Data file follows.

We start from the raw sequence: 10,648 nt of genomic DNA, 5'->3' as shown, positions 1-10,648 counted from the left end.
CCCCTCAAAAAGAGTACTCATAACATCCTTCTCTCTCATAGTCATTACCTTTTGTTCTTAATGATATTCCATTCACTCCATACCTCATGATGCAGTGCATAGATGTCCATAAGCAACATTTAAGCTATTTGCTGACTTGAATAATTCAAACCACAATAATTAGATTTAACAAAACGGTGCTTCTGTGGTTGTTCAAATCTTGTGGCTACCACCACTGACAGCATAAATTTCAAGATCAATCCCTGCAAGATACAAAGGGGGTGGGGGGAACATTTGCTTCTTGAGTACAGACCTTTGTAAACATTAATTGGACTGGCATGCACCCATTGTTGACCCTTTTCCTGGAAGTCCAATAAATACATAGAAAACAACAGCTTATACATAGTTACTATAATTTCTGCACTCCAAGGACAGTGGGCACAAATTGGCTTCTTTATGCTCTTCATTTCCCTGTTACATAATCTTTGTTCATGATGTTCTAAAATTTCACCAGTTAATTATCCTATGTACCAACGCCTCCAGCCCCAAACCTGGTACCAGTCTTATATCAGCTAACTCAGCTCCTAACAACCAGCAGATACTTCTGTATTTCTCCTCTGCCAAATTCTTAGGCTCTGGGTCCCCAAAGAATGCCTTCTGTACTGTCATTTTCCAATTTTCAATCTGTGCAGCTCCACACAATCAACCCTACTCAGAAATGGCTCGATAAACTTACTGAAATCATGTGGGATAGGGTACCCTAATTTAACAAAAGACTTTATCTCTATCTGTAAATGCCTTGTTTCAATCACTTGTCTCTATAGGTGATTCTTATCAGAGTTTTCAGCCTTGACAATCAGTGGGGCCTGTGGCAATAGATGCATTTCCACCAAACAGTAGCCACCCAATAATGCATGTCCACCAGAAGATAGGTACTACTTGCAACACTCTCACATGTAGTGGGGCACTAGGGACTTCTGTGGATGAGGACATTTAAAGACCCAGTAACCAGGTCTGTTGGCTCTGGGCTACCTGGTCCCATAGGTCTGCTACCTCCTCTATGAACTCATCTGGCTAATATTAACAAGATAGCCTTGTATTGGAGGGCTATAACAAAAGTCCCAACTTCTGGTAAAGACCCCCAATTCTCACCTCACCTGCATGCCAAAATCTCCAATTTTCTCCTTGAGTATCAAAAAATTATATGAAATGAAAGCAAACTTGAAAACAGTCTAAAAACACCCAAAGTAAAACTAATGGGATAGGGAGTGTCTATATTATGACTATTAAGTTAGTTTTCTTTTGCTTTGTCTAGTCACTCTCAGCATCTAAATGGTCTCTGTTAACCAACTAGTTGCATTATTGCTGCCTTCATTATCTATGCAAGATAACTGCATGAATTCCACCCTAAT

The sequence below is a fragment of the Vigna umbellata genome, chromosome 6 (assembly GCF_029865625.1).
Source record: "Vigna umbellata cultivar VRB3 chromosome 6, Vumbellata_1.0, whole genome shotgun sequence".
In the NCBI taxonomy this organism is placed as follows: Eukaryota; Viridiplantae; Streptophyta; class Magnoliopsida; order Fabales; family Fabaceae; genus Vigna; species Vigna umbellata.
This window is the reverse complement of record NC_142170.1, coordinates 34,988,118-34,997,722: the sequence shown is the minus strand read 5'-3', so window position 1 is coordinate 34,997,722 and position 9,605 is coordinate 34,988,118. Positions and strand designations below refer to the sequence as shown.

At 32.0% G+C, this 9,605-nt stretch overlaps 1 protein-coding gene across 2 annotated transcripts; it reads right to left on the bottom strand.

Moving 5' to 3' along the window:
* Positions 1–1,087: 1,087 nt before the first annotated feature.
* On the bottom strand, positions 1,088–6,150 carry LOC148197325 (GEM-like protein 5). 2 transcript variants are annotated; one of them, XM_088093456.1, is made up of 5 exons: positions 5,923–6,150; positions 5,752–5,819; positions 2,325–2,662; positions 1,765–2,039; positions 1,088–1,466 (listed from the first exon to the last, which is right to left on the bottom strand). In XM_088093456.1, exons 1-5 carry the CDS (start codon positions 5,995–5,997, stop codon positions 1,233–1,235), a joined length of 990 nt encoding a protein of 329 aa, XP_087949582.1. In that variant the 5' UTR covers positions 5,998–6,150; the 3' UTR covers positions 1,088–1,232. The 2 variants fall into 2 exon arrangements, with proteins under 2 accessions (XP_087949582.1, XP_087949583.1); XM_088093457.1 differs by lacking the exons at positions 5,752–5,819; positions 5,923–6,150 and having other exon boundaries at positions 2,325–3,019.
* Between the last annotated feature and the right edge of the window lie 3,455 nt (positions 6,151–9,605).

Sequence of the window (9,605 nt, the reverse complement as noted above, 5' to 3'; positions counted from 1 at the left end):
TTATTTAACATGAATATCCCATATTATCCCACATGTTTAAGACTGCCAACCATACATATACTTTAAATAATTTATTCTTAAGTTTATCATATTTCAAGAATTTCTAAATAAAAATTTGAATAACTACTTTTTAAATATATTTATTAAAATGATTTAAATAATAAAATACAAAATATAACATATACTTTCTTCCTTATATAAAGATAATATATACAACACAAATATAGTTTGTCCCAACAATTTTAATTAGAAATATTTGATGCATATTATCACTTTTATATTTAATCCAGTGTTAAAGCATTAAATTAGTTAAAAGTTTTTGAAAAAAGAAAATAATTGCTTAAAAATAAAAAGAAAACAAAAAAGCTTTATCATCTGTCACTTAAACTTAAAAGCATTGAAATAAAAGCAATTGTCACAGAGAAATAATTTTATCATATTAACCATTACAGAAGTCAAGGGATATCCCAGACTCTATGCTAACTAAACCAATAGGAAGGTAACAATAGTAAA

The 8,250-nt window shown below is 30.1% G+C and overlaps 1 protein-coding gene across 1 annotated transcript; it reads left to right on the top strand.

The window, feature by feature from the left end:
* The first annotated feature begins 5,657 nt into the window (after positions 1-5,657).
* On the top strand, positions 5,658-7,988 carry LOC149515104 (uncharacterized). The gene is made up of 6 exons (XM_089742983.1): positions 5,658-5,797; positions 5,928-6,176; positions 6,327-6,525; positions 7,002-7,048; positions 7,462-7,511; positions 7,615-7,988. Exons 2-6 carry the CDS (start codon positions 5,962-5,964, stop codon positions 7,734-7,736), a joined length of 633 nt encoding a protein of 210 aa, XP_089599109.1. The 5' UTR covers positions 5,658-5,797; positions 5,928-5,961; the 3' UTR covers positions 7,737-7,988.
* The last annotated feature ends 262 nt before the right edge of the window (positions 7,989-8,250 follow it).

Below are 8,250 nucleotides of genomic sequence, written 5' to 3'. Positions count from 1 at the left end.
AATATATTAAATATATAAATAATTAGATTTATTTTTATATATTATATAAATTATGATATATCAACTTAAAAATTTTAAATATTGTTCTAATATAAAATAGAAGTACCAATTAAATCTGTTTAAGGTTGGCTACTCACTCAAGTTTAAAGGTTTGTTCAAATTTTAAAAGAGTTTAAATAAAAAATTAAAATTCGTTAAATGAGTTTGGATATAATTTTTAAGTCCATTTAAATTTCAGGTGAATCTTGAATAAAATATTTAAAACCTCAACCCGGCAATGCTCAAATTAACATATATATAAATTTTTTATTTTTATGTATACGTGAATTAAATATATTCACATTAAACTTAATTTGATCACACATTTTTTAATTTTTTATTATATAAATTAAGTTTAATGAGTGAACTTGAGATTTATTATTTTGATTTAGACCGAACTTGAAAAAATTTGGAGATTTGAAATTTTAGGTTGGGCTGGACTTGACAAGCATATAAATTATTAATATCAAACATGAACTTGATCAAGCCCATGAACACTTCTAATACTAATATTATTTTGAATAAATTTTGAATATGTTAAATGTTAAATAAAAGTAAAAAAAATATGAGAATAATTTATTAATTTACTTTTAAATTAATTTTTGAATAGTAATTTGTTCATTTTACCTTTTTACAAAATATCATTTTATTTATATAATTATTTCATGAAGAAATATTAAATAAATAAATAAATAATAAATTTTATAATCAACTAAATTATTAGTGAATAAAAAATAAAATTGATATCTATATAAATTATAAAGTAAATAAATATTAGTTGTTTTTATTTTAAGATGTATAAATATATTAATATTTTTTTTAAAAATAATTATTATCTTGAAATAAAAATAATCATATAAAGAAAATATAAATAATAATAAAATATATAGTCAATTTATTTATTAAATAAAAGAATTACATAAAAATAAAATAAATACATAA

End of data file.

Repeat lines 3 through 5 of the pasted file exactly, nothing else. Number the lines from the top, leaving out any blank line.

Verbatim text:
The sequence below is a fragment of the Vigna umbellata genome, chromosome 6 (assembly GCF_029865625.1).
Source record: "Vigna umbellata cultivar VRB3 chromosome 6, Vumbellata_1.0, whole genome shotgun sequence".
In the NCBI taxonomy this organism is placed as follows: Eukaryota; Viridiplantae; Streptophyta; class Magnoliopsida; order Fabales; family Fabaceae; genus Vigna; species Vigna umbellata.